As in the prior art, when a user inputs information e.g. a person's name to be stored in the telephone number store 19, each character 13 is displayed in respective character display elements 12 of the display 10 starting at the top row 26, consecutive characters being placed in adjacent character display elements 12. In the embodiment described here, the characters 13 fill up from left to right as seen in FIG. 3.
As in the prior art a cursor 21 is used to indicate the next adjacent character display element 12 to be filled. However, in this case, the cursor is a vertical cursor formed by selectively lightening or darkening the left hand column of pixels of the conventional character display element 12.
FIGS. 6A and 6B show how an eight character word e.g. "01234567" is displayed. As each character 13 is input, the character 13 is displayed in respective adjacent character display elements 12 starting from the left-hand side of the display 10 as seen in FIGS. 6A and 6B, with the next character display element 12 to be filled being indicated by a vertical cursor 21.
As the display 10 fills up the cursor 21 moves along from left to right.
The display 10 of the characters 13 and the cursor 21 on the display 10 is controlled in a known manner using the microprocessor 17.
When the whole word "01234567" has been entered, because the display 10 has the additional character display element 16, the vertical cursor 21 is still displayed, i.e. at the end of the top row 26, rather than disappearing off the display.
The additional character display element 16 is only used to display the vertical cursor 21, or a space, but no other character. In effect, the additional display element 16 is a "virtual" display element which is used to display the vertical cursor 21. If the user wishes to then enter a new word e.g. "8" after "01234567", he inputs a space, the vertical cursor 21 moves to the first display element 12 of the next row 22. The user then inputs the character "8", which is displayed, and the vertical cursor 21 then moves to the adjacent display element 12. If text editing is available and the user wishes to edit i.e. change what he has input, he can move the cursor to the appropriate display element 12,16, and at all times the cursor 21 can be seen by the user.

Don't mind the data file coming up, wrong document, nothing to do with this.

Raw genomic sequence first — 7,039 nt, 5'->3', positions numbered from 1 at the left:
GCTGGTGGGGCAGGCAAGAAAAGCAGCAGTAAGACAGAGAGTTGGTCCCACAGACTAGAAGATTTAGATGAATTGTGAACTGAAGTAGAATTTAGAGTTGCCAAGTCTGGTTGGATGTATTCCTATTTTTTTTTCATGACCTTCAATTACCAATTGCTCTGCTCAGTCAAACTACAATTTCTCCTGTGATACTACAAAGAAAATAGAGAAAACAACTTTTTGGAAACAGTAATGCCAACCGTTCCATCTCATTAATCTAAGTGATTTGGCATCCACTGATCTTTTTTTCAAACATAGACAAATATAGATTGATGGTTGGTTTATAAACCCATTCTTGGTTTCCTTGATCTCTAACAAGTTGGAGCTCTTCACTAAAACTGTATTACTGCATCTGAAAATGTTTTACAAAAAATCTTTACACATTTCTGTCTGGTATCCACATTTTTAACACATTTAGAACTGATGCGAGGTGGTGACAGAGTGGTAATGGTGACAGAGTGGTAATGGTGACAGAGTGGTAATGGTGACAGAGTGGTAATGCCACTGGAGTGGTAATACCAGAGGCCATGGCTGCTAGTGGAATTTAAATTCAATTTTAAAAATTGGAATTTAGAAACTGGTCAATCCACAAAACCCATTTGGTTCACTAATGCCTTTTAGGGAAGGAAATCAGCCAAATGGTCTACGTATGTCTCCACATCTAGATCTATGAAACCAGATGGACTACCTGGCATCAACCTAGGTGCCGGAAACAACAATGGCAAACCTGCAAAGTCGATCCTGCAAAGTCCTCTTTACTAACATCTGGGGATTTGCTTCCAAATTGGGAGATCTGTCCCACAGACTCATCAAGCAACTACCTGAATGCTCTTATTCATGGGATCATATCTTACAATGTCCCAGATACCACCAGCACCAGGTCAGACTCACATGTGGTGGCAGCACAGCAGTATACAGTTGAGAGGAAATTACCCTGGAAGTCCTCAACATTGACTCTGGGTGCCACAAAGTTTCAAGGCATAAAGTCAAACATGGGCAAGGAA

Rather than a pixel matrix, each character display element 12 can use a multi-segment display 23 to display the required character, as illustrated in FIG. 7. In this case, each character display element 12 has a multi-segment display 23. Each segment 24 can be made to appear light or dark, so that by selecting each segment to have the appropriate light or dark appearance, the appropriate character can be displayed in this case the number "3". This is also of the LCD type and is controlled in the same manner as the pixel matrix.
It will be evident from the foregoing description that various modifications are possible within the scope of the present invention. For example, LEDs or other display devices can be used instead of LCD's.
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|U.S. Classification||345/30, 345/472, 345/50, 345/660, 379/93.18, 455/566, 715/856, 340/815.4, 345/46|
|International Classification||G09G3/20, G09G3/00, G09G3/04, H04Q7/14, G09F9/302, H04M1/56, H04Q7/38|
|Cooperative Classification||H04M1/56, G09F9/302|